And the task of a poet? Maryam Ala Amjadi has a surprising answer: “A true poet hurts and wounds and sometimes even humiliates, because poetry must be an event not an occasion. You can never really get close enough to someone if you do not touch them and to touch deeply and profoundly is to hurt. It is the wounds that breed familiarity; it is the scar that remains as a memorandum between you and them, one that you could never forget even if you wanted to.”
Our second Fiesta article this week looks at the rise of extrajudicial killings in the Philippines and how artists there have responded. Since 2001, Filipino human rights organizations have tallied over 800 killings. Death squads connected to the Philippine Army are widely suspected of responsibility.
“The extrajudicial killings have again set Filipino artists to work,” writes FPIF contributor Carmela Cruz in Artists against Assassination. “They held concerts like Arrest the Killings at the Freedom Bar, a cramped alternative space in Metro Manila, and in the open fields of the University of the Philippines. Visual artists, including those who opposed the Marcos regime, joined younger painters and performance artists in the Tutok Karapatan (Focus on Rights) series of exhibitions of new paintings and art works held in private galleries and university halls. At the same time, independent films about the country’s colonial past and leftist movements like Indio Nacional (The Prolonged Suffering of Filipinos) and Juan Kaliwa (Left Turn) were screened at various film festivals in Europe, Asia, and the United States. The many recent Filipino art works have assessed the present-day Philippine situation through the colonial, strife-torn context of the past as well as perceptions of a seesawing, passive-aggressive, servile-heroic national identity.”
Send Love and Money
Immigrants now send more money home than countries provide in overseas development assistance. As FPIF contributor Francis Calpotura points out in Remittances: For Love and Money, “In 2005, migrant workers sent a total of $232 billion to their country of origin, more than three times the amount of official development assistance. In many parts of the developing world, remittances account for 30% or more of the gross domestic product. Inflows from Mexicans living abroad, for example, represent the country’s second largest source of foreign income behind oil exports.”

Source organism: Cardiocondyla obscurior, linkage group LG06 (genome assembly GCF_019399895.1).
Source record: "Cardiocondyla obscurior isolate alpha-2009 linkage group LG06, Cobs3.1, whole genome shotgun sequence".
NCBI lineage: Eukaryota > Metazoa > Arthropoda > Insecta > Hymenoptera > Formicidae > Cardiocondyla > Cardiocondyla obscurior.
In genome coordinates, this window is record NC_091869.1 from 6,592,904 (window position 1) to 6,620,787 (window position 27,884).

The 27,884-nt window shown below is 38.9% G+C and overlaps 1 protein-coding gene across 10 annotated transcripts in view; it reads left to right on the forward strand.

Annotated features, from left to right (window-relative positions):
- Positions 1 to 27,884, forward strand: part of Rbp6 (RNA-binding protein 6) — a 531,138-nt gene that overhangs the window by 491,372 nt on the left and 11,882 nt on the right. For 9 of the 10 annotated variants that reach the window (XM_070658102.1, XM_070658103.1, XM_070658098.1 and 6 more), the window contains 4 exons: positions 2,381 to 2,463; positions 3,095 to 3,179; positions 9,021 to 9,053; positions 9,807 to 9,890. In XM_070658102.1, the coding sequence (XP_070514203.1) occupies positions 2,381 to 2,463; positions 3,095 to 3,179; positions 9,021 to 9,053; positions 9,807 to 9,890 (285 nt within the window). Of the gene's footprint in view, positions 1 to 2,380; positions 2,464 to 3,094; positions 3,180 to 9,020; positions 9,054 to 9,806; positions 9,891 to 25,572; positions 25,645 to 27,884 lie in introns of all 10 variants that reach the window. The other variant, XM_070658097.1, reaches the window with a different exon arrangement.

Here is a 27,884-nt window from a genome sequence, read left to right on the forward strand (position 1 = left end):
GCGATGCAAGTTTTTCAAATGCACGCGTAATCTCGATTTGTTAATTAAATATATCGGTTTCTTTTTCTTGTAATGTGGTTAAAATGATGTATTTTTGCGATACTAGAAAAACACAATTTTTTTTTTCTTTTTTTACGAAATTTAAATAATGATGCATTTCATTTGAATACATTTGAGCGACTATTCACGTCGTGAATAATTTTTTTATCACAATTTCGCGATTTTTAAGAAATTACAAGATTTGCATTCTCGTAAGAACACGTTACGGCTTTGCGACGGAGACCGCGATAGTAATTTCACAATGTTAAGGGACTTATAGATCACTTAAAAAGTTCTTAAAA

This enormous amount of money, Calpotura argues, can be put into the service of sustainable development. In communities across the United States, Million Dollar Clubs are organizations with members who collectively send at least a million dollars every year back to their home countries. “At the next level up,” he continues, “La Liga (The League) networks the Million Dollar Clubs and their allies globally as economic leverage to promote sustainable development. It allows member organizations in both host and home countries to have the ability to jointly apply pressure to receiving and sending governments to respond to community needs and change policies that exacerbate migration.”
In Southwest Asia, the Pashtuns have come together across borders to exert influence in a somewhat different way. In Talk to the Taliban, FPIF contributor Tarique Niazi describes a recent meeting in Kabul of Pashtuns from both Afghanistan and Pakistan. This Jirga, which the United States helped to broker, came up with some unexpected results, namely a call for negotiations with the Taliban. “The call does not spell out the talks’ schedule, scope, substance, or venue,” Niazi writes. “Meanwhile, the Taliban has rejected the Jirga as a ‘U.S.-sponsored farce.’ It is opposed to the U.S.-backed Northern Alliance government in Kabul and wants troops led by the United States and NATO (North Atlantic Treaty Organization) to leave Afghanistan. This issue of foreign troop withdrawal was controversial at the Jirga. Although carefully screened by their respective governments, a smattering of Jirga members did manage to articulate their support for the Taliban’s call for foreign troops to leave, which they wished to replace with those of Islamic countries.”
The summit of the leaders of North and South Korea has been postponed until October because of serious flooding in North Korea.
Still, negotiations continue between the participants in the Six Party Talks. The question remains, however: what does Washington really want out of the current negotiations? The Bush administration has changed its negotiating strategy and there seems to be a marked decline in regime-change enthusiasm in Washington.
Nevertheless, as I argue in Three Hard Truths, the United States hasn’t changed its fundamental approach to Northeast Asia. This approach is based on three hard truths. The United States fundamentally doesn’t care about North Korea. The United States is deeply ambivalent about Korean reunification. And the United States is allergic to a regional security system.
“These are not hard truths for Americans,” I write. “After all, the average U.S. citizen doesn’t pay attention to North Korea unless a legislator mischaracterizes Pyongyang’s missile capabilities as advanced enough to hit Kansas. Rather, these are hard truths for those in East Asia who hope for a true end to the Cold War in the region.”
If, like the president, you don’t have time for the full analysis, check out the 60-Second Expert version of this essay.